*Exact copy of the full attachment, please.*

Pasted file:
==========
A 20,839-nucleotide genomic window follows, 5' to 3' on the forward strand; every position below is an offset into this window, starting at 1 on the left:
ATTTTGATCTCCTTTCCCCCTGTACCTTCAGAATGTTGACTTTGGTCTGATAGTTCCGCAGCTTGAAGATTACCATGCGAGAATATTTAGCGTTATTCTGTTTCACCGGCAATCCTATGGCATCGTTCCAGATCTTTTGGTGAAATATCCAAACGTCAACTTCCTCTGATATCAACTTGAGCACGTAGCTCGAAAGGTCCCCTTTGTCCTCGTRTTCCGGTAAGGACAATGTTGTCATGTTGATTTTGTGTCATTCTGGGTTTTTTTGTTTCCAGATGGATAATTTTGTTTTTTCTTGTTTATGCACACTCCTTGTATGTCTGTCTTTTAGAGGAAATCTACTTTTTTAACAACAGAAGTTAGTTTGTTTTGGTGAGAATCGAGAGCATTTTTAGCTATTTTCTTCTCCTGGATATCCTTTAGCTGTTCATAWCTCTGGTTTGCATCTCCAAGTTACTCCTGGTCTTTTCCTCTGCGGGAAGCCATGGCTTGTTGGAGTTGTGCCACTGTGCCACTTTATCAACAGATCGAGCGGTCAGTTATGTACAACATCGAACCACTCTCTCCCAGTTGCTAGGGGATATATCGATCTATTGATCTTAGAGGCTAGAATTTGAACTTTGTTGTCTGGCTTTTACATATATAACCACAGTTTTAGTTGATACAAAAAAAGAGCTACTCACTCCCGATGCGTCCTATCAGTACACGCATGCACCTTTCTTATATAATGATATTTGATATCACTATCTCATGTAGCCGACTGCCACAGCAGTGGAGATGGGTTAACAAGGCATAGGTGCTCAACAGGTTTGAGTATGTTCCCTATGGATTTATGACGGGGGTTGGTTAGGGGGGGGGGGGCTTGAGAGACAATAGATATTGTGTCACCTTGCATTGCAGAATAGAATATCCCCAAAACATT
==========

A 20,839-nucleotide genomic window follows, 5' to 3' on the forward strand; every position below is an offset into this window, starting at 1 on the left:
ATTTTGATCTCCTTTCCCCCTGTACCTTCAGAATGTTGACTTTGGTCTGATAGTTCCGCAGCTTGAAGATTACCATGCGAGAATATTTAGCGTTATTCTGTTTCACCGGCAATCCTATGGCATCGTTCCAGATCTTTTGGTGAAATATCCAAACGTCAACTTCCTCTGATATCAACTTGAGCACGTAGCTCGAAAGGTCCCCTTTGTCCTCGTRTTCCGGTAAGGACAATGTTGTCATGTTGATTTTGTGTCATTCTGGGTTTTTTTGTTTCCAGATGGATAATTTTGTTTTTTCTTGTTTATGCACACTCCTTGTATGTCTGTCTTTTAGAGGAAATCTACTTTTTTAACAACAGAAGTTAGTTTGTTTTGGTGAGAATCGAGAGCATTTTTAGCTATTTTCTTCTCCTGGATATCCTTTAGCTGTTCATAWCTCTGGTTTGCATCTCCAAGTTACTCCTGGTCTTTTCCTCTGCGGGAAGCCATGGCTTGTTGGAGTTGTGCCACTGTGCCACTTTATCAACAGATCGAGCGGTCAGTTATGTACAACATCGAACCACTCTCTCCCAGTTGCTAGGGGATATATCGATCTATTGATCTTAGAGGCTAGAATTTGAACTTTGTTGTCTGGCTTTTACATATATAACCACAGTTTTAGTTGATACAAAAAAAGAGCTACTCACTCCCGATGCGTCCTATCAGTACACGCATGCACCTTTCTTATATAATGATATTTGATATCACTATCTCATGTAGCCGACTGCCACAGCAGTGGAGATGGGTTAACAAGGCATAGGTGCTCAACAGGTTTGAGTATGTTCCCTATGGATTTATGACGGGGGTTGGTTAGGGGGGGGGGGGCTTGAGAGACAATAGATATTGTGTCACCTTGCATTGCAGAATAGAATATCCCCAAAACATT